If It’s Not… Then Is Endometriosis Related To Autoimmune Diseases?
The medical world has not classified endometriosis as an autoimmune disorder, but there are reasons to believe that endometriosis is closely related to various autoimmune diseases.
An autoimmune disease is described as an allergic reaction to your body’s tissue.
We might mistake endometriosis as an autoimmune disease because it leaves the body in extreme pain as the tissue that belongs inside of the uterine lining makes its way out. This allows us to make the connection of endometriosis to other autoimmune diseases.
Although we cannot perfectly place endometriosis into the category of an autoimmune disease, women who suffer from this illness are put at an increased chance of contracting a variety of possible autoimmune disorders.
Endometriosis and Rheumatoid Arthritis
Endometriosis and rheumatoid arthritis are both conditions with a similar characteristic of chronic inflammation.
If you suffer from rheumatoid arthritis, you likely experience painful and swollen joints and internal organs.
Similarly, women who suffer from endometriosis experience chronic pain, specifically with their reproductive organs.
It is also true that rheumatoid arthritis is more prevalent in women because its risk is increased when hormonal and reproductive factors are present.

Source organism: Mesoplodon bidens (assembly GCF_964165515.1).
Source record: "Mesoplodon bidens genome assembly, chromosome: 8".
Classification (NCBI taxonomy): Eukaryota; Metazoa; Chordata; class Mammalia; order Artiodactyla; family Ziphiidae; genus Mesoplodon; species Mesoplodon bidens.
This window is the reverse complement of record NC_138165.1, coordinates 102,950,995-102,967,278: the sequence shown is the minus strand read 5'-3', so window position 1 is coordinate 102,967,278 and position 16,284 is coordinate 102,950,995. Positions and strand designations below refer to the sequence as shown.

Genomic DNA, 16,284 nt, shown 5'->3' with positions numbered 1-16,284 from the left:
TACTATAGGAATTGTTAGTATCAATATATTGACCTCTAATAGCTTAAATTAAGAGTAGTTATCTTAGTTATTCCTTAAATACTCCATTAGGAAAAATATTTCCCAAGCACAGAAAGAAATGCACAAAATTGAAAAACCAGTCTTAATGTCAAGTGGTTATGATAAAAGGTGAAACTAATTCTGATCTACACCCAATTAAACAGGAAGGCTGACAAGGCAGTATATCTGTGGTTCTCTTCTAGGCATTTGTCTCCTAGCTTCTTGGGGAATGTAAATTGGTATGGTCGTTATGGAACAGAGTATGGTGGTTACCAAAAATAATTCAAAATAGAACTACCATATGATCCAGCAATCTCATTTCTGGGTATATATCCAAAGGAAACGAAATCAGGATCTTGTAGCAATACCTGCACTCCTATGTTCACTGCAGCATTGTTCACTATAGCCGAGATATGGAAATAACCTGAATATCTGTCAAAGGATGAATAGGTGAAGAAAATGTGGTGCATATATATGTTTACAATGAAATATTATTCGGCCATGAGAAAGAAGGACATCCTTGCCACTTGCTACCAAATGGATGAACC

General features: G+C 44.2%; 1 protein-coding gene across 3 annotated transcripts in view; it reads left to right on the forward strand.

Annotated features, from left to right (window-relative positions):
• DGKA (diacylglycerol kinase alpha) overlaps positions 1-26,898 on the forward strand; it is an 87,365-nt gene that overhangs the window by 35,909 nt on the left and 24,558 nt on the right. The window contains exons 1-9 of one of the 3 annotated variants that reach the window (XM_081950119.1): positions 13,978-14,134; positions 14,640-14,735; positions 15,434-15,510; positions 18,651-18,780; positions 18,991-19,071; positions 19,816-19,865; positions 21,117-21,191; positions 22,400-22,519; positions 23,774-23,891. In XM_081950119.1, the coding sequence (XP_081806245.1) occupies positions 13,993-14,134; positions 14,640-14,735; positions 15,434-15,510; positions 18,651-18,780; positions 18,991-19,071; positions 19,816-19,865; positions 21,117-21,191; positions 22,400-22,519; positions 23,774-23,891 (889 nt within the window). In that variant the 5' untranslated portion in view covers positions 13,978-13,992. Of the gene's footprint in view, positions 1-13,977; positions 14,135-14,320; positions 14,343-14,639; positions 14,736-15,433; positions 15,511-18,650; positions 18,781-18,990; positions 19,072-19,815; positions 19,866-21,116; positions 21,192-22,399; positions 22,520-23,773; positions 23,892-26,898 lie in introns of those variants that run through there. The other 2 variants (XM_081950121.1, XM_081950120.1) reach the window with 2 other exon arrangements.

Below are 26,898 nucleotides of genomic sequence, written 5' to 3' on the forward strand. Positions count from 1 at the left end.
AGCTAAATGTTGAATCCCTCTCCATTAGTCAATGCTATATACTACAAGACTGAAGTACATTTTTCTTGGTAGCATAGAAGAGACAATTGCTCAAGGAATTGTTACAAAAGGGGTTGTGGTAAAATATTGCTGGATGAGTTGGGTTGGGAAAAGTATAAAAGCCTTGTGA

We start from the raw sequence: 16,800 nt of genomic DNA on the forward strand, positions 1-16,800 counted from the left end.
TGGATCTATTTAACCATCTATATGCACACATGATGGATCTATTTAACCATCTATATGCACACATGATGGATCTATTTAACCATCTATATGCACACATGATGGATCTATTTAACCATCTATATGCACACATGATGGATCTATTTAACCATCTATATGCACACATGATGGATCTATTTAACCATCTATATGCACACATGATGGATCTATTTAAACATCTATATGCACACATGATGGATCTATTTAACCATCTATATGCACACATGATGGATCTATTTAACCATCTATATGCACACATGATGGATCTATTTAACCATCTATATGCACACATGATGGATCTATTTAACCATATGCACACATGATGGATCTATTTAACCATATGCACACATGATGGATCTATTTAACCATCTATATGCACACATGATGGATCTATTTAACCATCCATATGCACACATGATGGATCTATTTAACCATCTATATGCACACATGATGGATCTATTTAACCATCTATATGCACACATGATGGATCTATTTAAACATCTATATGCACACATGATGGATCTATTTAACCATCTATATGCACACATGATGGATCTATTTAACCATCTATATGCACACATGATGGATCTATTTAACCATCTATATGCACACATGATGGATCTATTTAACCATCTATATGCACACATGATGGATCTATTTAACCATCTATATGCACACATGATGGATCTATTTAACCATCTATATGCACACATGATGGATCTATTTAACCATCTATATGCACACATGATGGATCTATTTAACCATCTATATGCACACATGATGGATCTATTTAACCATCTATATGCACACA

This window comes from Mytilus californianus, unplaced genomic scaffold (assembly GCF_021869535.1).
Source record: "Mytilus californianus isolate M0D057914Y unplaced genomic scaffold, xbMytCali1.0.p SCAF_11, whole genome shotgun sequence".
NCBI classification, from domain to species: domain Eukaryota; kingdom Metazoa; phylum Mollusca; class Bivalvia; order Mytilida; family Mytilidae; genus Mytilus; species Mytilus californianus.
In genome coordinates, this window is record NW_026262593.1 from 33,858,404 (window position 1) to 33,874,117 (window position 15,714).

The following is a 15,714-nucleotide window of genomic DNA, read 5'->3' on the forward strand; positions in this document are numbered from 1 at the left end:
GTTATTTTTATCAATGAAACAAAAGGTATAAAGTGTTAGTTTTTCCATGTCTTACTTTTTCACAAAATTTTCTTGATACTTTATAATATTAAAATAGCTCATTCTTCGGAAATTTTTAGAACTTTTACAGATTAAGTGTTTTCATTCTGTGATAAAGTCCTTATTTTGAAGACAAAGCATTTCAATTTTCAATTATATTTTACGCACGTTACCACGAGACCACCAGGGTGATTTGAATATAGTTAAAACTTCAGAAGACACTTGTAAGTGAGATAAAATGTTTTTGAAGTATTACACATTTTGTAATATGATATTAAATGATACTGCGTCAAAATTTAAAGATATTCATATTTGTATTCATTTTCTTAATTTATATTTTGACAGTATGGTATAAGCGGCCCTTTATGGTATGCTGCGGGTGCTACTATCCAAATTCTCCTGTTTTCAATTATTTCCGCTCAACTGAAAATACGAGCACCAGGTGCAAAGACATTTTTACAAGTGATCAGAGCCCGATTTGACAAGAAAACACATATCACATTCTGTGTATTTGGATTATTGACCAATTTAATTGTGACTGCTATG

There is a simple connection between endometriosis and rheumatoid arthritis because of the inflammation and pain caused by each illness. But the two can also be related because they follow an important similar specific treatment plan suggestion:
Endometriosis and Lupus
Endometriosis and a specific type of lupus, systemic lupus erythematosus, are closely linked as well. Like rheumatoid arthritis, systemic lupus erythematosus occurs most often in women with hormonal and reproductive issues, such as endometriosis.
And just as endometriosis is most common in women of child-bearing years, this autoimmune disorder most often affects women in a similar age range of 20 to 40 years old.
Allergies And Endometriosis
Endometriosis can negatively affect women’s immune systems, putting them at higher risk for many related autoimmune diseases, however, it is only one of the many contributing factors.
Commonly, women who suffer from endometriosis are more likely to have allergies. They either have a severe family history of allergies, experience allergic reactions to medications or foods, or show symptoms of hay fever and sinus allergies.
Allergies are another form of immune disorders, which women with endometriosis are at a higher risk of experiencing due to their illness.
If You Have Endometriosis and An Autoimmune Disease, What Should You Do?
It’s been discussed that there are similar treatment plans in place for those who suffer from endometriosis and those who suffer from various autoimmune diseases, due to the similarities in the symptoms for each illness.